Japan has told China that it is reluctant to accept an invitation to be one of the founding members of a new infrastructure investment bank Beijing aims to create in Asia as early as this autumn, Japanese government sources said Saturday.
Tokyo’s stance on the envisioned China-led “Asia Infrastructure Investment Bank,” which became clear for the first time, may affect the decisions of other countries on how to respond to Beijing’s ambition to expand its influence in the Asia-Pacific region.
With the United States warning against China’s growing regional assertiveness, Japan’s Prime Minister Shinzo Abe might urge his Australian counterpart Tony Abbott not to take part in the AIIB during their planned summit talks next Tuesday, the sources said.
At a meeting in Tokyo last month, Jin Liqun, head of the working group to establish the AIIB, asked Japan’s then top finance diplomat Mitsuhiro Furusawa to provide capital to the project to help improve infrastructure in developing Asian economies, the sources said.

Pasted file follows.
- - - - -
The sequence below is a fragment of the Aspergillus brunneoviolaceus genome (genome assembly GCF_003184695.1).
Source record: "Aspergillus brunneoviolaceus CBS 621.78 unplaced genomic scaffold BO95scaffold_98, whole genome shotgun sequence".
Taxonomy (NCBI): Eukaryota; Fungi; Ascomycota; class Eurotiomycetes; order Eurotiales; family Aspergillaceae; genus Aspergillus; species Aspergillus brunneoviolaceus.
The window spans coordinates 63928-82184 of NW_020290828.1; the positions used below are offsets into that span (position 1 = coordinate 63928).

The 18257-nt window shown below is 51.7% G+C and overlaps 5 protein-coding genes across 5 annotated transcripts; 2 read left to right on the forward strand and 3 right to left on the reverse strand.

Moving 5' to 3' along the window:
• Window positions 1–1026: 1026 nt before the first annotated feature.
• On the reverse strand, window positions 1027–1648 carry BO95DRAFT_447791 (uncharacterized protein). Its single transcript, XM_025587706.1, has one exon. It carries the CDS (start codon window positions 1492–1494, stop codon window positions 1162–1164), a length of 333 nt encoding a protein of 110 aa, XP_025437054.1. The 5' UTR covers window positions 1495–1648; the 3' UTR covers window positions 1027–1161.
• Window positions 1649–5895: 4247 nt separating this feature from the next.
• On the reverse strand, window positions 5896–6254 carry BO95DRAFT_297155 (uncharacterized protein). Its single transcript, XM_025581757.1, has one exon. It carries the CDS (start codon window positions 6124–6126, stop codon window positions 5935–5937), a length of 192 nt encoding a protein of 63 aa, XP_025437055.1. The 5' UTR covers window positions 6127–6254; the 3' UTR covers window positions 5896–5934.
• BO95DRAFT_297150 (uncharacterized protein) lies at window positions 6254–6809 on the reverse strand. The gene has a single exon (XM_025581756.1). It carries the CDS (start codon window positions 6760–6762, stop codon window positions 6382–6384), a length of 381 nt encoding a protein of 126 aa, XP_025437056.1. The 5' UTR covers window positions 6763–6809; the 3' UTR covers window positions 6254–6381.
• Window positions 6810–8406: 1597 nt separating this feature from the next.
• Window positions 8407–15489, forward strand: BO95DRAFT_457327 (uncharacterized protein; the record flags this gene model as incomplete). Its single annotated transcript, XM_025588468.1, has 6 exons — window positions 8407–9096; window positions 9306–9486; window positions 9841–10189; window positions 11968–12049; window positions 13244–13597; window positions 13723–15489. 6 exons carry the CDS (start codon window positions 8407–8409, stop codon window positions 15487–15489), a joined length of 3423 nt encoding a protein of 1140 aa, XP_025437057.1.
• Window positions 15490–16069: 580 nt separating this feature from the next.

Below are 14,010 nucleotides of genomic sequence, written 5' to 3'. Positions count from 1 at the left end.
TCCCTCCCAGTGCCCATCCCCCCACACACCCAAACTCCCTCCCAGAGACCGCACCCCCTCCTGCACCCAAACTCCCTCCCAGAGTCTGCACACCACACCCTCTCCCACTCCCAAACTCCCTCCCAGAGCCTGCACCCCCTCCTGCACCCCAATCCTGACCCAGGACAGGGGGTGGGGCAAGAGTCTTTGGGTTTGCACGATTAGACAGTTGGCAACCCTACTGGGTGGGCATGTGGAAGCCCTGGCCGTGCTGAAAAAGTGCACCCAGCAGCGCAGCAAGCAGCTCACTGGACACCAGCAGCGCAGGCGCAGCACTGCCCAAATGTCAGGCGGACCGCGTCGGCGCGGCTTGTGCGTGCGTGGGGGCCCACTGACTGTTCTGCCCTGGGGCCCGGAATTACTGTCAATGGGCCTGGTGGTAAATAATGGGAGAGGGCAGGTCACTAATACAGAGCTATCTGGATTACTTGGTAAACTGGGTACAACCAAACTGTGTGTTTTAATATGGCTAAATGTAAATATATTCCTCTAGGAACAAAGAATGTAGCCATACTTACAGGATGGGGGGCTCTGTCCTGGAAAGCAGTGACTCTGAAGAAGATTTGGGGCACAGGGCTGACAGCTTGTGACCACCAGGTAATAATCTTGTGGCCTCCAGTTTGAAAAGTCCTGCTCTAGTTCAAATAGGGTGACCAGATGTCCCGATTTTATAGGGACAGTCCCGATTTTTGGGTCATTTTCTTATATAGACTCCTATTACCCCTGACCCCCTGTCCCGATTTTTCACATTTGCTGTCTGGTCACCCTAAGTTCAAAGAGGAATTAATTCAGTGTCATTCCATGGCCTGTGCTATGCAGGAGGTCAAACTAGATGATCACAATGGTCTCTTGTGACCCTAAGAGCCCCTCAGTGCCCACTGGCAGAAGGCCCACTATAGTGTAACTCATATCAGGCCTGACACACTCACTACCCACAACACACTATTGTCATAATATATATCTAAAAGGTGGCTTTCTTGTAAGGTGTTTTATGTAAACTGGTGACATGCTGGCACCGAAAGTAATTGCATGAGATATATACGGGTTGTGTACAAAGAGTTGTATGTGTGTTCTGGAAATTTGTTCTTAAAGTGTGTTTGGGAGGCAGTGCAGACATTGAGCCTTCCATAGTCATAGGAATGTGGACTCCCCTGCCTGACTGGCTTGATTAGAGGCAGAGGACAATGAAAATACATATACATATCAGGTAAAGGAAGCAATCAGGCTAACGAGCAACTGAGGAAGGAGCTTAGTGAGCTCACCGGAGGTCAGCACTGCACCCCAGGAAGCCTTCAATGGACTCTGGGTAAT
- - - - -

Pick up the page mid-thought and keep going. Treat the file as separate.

But Furusawa, the vice finance minister for international affairs, told Jin that Tokyo is “not convinced” by Beijing’s current plan to set up the AIIB, doubting the necessity of it given that the Asia Development Bank already exists, they said.
Jin requested Furusawa to continue talks on the matter, saying the AIIB would be launched even if Japan does not sponsor it, they added.
One of the sources said, “The ADB has worked well so far. There is skepticism about whether we need to create a new (international) body.”